- For the more generic use of the word jōdan in Japanese martial arts, meaning "upper-level," see Jōdan.
Jōdan-no-kamae (上段の構え:じょうだんのかまえ), also known as jōdan-gamae, and frequently shortened simply to jōdan, is a basic kenjutsu posture. Jōdan-no-kamae means upper-level posture (lit. 'high/upper degree posture').
Jōdan-no-kamae is one of the five stances in kendo: jōdan, chūdan, gedan, hassō and waki. In jōdan-no-kamae, the sword is raised above the head with the tip (kissaki) pointing back and the blade facing up, in readiness to strike. It is the most aggressive stance of the five.
There are commonly two types of jōdan-no-kamae, left (hidari) and right (migi), referring to which foot is out in front. As a more rare case, only one hand is used to hold the sword. Even rarer, the positions of the hands on the hilt of the sword may be reversed.
In normal practice or competitions, left (hidari) jōdan-gamae is the most common. Its advantage is the reach of the strike, the intimidating posture and the speed of the strike. Its disadvantage is the weak defense, since the throat, wrists and body are open. In order to protect the vulnerable area, a jōdan user must have a very fiery spirit to "scare off" the opponent. It is also more difficult to judge the striking distance (maai). Therefore, this stance is only used as the normal stance during practice or competition by experienced kendōka.
Both jōdan-no-kamae positions are used in Nihon Kendo Kata.
As one of the most basic postures, jōdan-no-kamae is common to virtually all schools of kenjutsu. The primary attribute of jōdan-no-kamae is always the weapon lifted above the head of the practitioner. One of the only significant variations is the relative position of the elbows. Some styles, such as aiki-ken, prefer the elbows to be as far inward as possible. Many others insist on the elbows being open.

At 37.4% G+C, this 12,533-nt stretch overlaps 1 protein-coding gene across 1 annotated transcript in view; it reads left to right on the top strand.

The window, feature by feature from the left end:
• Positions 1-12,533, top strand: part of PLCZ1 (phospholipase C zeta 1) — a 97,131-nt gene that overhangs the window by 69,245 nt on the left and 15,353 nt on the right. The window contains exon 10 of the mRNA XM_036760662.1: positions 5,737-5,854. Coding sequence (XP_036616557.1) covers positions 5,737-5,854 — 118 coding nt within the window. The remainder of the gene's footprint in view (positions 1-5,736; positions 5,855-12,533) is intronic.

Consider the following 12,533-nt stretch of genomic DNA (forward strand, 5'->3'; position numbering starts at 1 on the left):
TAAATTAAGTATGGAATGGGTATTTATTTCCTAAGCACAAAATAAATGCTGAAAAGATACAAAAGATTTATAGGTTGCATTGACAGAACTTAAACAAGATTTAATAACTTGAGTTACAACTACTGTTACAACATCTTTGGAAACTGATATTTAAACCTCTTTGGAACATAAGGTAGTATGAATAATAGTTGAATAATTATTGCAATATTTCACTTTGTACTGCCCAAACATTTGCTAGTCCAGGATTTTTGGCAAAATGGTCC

European schools of swordsmanship
Similar stances to Jōdan-no-kamae are also found in German and Italian schools of the longsword. It is known as Dach ("roof") and bocca di falcone ("falcon's beak") respectively. One-handed variants also exist for the single sword (Schwert) and falchion (Messer). Another tradition that includes this posture is the English master George Silver's teachings, where it is known as the "open fight."
In German traditions such as Liechtenauer this is called center vom Tag. It is often translated as "day" or "from the roof".
In Italian traditions such as Bolognese-Dardi this would be referred to as Guardia Alta or High Guard.